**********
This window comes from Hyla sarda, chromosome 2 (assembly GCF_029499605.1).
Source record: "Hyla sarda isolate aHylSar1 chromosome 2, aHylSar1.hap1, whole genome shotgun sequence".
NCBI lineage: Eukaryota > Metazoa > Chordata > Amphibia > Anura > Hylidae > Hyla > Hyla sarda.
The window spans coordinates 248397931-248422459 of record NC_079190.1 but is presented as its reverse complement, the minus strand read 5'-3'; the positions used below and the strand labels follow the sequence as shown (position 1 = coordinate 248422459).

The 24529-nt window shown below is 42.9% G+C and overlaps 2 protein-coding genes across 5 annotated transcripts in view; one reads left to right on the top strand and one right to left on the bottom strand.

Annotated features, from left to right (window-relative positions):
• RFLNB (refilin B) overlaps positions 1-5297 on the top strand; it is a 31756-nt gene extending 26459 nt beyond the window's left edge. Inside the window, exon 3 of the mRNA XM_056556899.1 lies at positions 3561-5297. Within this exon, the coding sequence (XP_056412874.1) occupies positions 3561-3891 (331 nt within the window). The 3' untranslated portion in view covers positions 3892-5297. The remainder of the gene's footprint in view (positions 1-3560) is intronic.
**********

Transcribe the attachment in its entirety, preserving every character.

This window comes from Hyla sarda, chromosome 2 (assembly GCF_029499605.1).
Source record: "Hyla sarda isolate aHylSar1 chromosome 2, aHylSar1.hap1, whole genome shotgun sequence".
NCBI lineage: Eukaryota > Metazoa > Chordata > Amphibia > Anura > Hylidae > Hyla > Hyla sarda.
The window spans coordinates 248397931-248422459 of record NC_079190.1 but is presented as its reverse complement, the minus strand read 5'-3'; the positions used below and the strand labels follow the sequence as shown (position 1 = coordinate 248422459).

The 24529-nt window shown below is 42.9% G+C and overlaps 2 protein-coding genes across 5 annotated transcripts in view; one reads left to right on the top strand and one right to left on the bottom strand.

Annotated features, from left to right (window-relative positions):
• RFLNB (refilin B) overlaps positions 1-5297 on the top strand; it is a 31756-nt gene extending 26459 nt beyond the window's left edge. Inside the window, exon 3 of the mRNA XM_056556899.1 lies at positions 3561-5297. Within this exon, the coding sequence (XP_056412874.1) occupies positions 3561-3891 (331 nt within the window). The 3' untranslated portion in view covers positions 3892-5297. The remainder of the gene's footprint in view (positions 1-3560) is intronic.